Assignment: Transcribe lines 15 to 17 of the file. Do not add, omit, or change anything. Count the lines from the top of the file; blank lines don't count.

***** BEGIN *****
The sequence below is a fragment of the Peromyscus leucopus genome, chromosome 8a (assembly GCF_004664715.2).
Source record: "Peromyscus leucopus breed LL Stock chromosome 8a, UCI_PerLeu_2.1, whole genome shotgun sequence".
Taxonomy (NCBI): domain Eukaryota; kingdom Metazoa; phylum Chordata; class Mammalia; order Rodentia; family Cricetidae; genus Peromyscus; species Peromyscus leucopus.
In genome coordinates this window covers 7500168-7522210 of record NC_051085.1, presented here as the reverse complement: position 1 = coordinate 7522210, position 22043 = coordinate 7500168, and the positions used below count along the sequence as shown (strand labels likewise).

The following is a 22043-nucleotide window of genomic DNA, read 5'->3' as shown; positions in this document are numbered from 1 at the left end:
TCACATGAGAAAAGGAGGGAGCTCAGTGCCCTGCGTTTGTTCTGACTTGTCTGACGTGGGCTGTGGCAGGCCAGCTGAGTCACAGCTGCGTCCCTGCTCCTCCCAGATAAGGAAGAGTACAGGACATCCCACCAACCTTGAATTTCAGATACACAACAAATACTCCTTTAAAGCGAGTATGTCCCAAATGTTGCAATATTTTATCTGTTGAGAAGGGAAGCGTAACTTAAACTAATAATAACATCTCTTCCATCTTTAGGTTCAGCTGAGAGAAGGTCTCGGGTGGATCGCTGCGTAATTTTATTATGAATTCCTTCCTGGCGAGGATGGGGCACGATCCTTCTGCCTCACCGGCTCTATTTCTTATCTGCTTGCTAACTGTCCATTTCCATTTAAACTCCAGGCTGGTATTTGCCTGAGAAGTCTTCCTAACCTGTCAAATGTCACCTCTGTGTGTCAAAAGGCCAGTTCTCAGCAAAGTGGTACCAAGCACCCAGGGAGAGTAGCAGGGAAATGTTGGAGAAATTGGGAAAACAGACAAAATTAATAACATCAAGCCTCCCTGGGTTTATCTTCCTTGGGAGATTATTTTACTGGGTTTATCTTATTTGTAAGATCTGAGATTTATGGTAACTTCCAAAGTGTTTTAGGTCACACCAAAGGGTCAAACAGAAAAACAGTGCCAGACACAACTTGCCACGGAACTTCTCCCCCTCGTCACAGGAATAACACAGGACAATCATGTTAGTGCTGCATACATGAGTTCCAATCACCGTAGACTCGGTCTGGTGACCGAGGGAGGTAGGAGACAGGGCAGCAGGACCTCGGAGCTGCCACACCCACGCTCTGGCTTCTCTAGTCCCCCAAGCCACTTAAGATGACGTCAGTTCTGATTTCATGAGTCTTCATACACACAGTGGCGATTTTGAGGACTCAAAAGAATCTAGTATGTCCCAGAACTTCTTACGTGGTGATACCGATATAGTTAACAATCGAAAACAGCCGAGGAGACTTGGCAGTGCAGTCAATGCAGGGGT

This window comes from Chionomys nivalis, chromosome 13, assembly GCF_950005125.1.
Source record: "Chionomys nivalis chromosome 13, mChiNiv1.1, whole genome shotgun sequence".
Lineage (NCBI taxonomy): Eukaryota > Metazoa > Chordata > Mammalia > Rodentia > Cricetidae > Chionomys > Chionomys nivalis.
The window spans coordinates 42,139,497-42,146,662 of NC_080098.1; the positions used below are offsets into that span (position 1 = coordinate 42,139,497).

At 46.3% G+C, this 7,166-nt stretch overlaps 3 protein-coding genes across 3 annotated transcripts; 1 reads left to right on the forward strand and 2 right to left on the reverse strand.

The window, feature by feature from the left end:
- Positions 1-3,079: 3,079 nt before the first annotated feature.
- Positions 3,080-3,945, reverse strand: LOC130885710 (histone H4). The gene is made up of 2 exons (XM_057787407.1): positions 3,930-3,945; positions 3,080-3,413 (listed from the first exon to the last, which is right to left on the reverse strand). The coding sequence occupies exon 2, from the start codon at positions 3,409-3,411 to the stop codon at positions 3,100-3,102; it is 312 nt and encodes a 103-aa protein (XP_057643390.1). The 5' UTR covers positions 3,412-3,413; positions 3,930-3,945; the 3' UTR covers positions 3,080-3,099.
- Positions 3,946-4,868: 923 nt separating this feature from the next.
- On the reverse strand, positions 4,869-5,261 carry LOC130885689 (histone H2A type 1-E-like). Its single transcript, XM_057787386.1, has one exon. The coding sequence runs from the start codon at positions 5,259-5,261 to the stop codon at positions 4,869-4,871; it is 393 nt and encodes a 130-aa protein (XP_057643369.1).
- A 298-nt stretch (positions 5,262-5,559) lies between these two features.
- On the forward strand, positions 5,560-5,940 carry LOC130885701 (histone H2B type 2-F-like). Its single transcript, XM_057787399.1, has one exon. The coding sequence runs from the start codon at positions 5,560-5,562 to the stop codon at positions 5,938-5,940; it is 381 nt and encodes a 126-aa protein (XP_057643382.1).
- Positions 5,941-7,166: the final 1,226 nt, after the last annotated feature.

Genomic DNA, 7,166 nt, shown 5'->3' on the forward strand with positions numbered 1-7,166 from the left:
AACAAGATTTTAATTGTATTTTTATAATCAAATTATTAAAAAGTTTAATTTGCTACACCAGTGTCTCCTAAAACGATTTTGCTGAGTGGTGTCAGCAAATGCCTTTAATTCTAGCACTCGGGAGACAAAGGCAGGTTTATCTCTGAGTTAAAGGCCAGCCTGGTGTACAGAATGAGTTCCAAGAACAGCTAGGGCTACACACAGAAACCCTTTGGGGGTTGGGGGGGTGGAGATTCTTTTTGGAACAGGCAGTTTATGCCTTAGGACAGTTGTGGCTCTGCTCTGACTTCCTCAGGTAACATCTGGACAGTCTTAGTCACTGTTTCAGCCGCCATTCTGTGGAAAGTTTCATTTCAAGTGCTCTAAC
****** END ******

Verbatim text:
- Positions 3,946-4,868: 923 nt separating this feature from the next.
- On the reverse strand, positions 4,869-5,261 carry LOC130885689 (histone H2A type 1-E-like). Its single transcript, XM_057787386.1, has one exon. The coding sequence runs from the start codon at positions 5,259-5,261 to the stop codon at positions 4,869-4,871; it is 393 nt and encodes a 130-aa protein (XP_057643369.1).
- A 298-nt stretch (positions 5,262-5,559) lies between these two features.